African countries have mounted different response strategies to COVID-19, eliciting varied outcomes. In this paper the authors compare these response strategies in Rwanda, South Africa and Zimbabwe and discuss lessons that could be shared. In particular, Rwanda has a robust and coordinated national health system that has effectively contained the epidemic. South Africa has considerable testing capacity, which has been used productively in a national response largely funded by local resources, while Zimbabwe has an effective point-of-entry approach that utilizes strategic information. The authors propose meetings between countries to share experiences and lessons learned during the COVD-19 pandemic.
Equitable health services
This analysis identified the gaps and opportunities for cervical cancer prevention, diagnosis, treatment, and care to inform the next cervical cancer strategy in Zimbabwe. A mixed methods approach was used. This midterm review revealed a myriad of gaps of the strategy particularly in diagnosis, treatment and care of cervical cancer and the primary focus was on secondary prevention. There was no national data on the proportion of women who ever tested for cervical cancer, or to quantify the level of awareness and advocacy for cervical cancer prevention which existed nationally. Some health facilities were inappropriately screening women above 50 years old using VIAC. Gaps were identified in pathology services, in data on investigations at the national level, in limited funding, personnel, equipment, and commodities as well as lack of leadership at the national level to coordinate the various components of the cervical cancer programme. Numerous opportunities were identified to build upon the successes realized to date, with the findings emphasising the importance of effective and holistic planning and public investment in cervical cancer screening.
How have prior experiences with managing HIV prepared African countries for COVID-19? Drawing on qualitative methods, this article examines the impact of HIV interventions on the healthcare system in Malawi and its implications for addressing COVID-19. The author argues that the historical and continued influence of neoliberalism in global health manifests in the structures and routines of clinical practice. In Malawi’s health centres, a parallel NGO system of care has become grafted onto state healthcare, with NGOs managing HIV commodities and providing care to HIV patients. While HIV NGOs do support the work of government providers, it is limited to tasks that align with their programmatic goals. Outside of external funder priorities, the conditions of public healthcare are said to be lagging, and government providers struggle with shortages of staff, medical resources, and basic infrastructure, all of which has been compounded by COVID-19.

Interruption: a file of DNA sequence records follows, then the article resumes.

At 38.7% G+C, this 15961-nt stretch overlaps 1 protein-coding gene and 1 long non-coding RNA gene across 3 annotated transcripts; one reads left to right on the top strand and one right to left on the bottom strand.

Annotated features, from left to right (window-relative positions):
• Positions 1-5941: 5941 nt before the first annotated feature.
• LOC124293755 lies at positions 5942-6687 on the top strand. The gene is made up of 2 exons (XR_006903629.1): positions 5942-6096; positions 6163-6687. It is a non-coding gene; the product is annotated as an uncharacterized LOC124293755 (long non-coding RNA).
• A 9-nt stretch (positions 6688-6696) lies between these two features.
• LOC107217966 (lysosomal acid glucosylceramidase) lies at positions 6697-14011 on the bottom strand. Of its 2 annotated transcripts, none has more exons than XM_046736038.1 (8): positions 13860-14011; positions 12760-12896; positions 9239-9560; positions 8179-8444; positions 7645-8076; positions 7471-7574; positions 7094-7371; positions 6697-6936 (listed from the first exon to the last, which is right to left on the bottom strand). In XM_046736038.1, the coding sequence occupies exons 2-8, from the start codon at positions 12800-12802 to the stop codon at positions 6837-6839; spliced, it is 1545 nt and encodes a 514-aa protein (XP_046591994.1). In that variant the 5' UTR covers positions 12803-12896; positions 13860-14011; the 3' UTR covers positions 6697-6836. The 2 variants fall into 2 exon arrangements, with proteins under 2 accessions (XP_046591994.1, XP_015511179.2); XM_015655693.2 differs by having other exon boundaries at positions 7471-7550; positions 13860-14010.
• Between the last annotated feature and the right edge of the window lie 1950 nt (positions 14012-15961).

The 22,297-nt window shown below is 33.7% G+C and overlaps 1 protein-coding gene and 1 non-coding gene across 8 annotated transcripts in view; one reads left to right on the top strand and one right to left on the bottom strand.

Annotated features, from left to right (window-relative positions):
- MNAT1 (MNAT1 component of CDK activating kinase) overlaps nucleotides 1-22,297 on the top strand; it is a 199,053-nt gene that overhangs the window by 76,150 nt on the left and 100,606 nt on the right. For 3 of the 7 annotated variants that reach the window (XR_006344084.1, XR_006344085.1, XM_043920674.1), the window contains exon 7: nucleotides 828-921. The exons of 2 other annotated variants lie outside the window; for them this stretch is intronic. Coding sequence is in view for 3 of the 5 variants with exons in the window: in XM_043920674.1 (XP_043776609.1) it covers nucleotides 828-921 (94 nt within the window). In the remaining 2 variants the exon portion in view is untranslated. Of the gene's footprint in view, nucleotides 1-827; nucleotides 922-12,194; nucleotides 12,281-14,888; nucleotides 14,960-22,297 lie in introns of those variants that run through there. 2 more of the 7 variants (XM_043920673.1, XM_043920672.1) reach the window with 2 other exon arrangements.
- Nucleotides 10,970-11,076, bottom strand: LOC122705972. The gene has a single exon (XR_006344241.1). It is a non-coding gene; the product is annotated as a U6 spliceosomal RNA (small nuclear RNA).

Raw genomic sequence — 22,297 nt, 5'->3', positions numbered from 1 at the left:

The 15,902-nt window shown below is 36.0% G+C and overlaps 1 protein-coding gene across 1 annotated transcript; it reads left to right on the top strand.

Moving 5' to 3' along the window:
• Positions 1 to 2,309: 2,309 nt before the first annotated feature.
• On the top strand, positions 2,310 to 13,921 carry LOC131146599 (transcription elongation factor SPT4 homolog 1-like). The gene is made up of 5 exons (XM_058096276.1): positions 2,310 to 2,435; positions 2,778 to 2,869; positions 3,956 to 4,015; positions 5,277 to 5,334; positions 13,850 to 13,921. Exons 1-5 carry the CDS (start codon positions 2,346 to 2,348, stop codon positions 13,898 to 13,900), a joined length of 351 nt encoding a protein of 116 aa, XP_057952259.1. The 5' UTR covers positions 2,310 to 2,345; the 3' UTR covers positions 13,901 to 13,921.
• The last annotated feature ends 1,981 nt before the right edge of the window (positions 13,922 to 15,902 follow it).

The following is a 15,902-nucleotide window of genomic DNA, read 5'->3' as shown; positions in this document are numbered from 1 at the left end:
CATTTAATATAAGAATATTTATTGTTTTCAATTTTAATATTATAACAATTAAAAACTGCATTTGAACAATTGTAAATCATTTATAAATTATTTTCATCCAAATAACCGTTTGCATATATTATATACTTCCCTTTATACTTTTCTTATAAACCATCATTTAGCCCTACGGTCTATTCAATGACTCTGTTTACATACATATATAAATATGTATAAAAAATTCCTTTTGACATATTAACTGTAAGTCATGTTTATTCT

This study explored competing discourses that shape adolescent fertility control in Zambia, through individual interviews and 9 focus group discussions with adolescents and other key-informants. Adolescent fertility discussions were influenced by marital norms and Christian beliefs, as well as health and rights values. While early marriage or child-bearing was discouraged, married adolescents and adolescents who had given birth before faced fewer challenges when accessing Sexual and Reproductive Health information and services compared to their unmarried or nulli-parous counterparts. Parents, teachers and health workers were conflicted about how to package Sexual and Reproductive Health information to young people, due to their roles in the community. The authors assert that the competing moral worlds, correct in their own right, viewed within the historical and social context unearth significant barriers to the success of interventions targeted towards adolescents’ fertility control in Zambia, propagating the growing problem of high adolescent fertility, and suggest proactive consideration of these discourses when designing and implementing adolescent fertility interventions.
Most African countries expected to receive tens of millions of doses manufactured by Indian companies. But now that New Delhi has halted all exports, African officials have no other choice but to look elsewhere — and in many cases, that’s leading them to Chinese and Russian suppliers. So far, Covax’s vaccine distribution has failed to meet the needs of developing countries with just 43.4 million doses spread thinly across 119 countries. According to the USAID fact sheets on the US COVID-19 response, the United States has not provided any aid or relief to African countries so far this year. While Washington is refusing to ship vaccines overseas, Chinese vaccine manufacturing output is steadily rising. Both Sinopharm and Sinovac producers now say they are capable of producing at least 2 billion doses in 2021 alone. The author notes that it is entirely possible that the Chinese will be positioned to fill the supply gap in 2021 for a number of low income countries.